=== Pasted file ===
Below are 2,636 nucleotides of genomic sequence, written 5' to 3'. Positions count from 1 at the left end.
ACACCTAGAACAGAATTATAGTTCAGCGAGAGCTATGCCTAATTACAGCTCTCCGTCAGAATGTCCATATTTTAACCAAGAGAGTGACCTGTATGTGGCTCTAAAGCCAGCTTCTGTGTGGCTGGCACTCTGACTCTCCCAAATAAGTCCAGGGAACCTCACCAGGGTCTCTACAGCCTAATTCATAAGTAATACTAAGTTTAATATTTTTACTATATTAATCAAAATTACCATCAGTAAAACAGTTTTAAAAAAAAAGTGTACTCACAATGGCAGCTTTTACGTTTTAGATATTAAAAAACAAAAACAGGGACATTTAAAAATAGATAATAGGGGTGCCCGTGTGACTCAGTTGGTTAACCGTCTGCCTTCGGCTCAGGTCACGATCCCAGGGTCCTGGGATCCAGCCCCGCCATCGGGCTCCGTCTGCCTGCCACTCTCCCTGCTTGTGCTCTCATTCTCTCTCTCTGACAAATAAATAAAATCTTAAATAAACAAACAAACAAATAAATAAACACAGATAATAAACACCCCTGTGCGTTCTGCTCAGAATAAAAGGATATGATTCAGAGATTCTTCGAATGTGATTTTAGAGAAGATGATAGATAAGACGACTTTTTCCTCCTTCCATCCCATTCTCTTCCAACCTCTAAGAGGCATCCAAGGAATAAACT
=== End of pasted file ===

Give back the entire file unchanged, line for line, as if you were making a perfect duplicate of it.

Below are 2,636 nucleotides of genomic sequence, written 5' to 3'. Positions count from 1 at the left end.
ACACCTAGAACAGAATTATAGTTCAGCGAGAGCTATGCCTAATTACAGCTCTCCGTCAGAATGTCCATATTTTAACCAAGAGAGTGACCTGTATGTGGCTCTAAAGCCAGCTTCTGTGTGGCTGGCACTCTGACTCTCCCAAATAAGTCCAGGGAACCTCACCAGGGTCTCTACAGCCTAATTCATAAGTAATACTAAGTTTAATATTTTTACTATATTAATCAAAATTACCATCAGTAAAACAGTTTTAAAAAAAAAGTGTACTCACAATGGCAGCTTTTACGTTTTAGATATTAAAAAACAAAAACAGGGACATTTAAAAATAGATAATAGGGGTGCCCGTGTGACTCAGTTGGTTAACCGTCTGCCTTCGGCTCAGGTCACGATCCCAGGGTCCTGGGATCCAGCCCCGCCATCGGGCTCCGTCTGCCTGCCACTCTCCCTGCTTGTGCTCTCATTCTCTCTCTCTGACAAATAAATAAAATCTTAAATAAACAAACAAACAAATAAATAAACACAGATAATAAACACCCCTGTGCGTTCTGCTCAGAATAAAAGGATATGATTCAGAGATTCTTCGAATGTGATTTTAGAGAAGATGATAGATAAGACGACTTTTTCCTCCTTCCATCCCATTCTCTTCCAACCTCTAAGAGGCATCCAAGGAATAAACT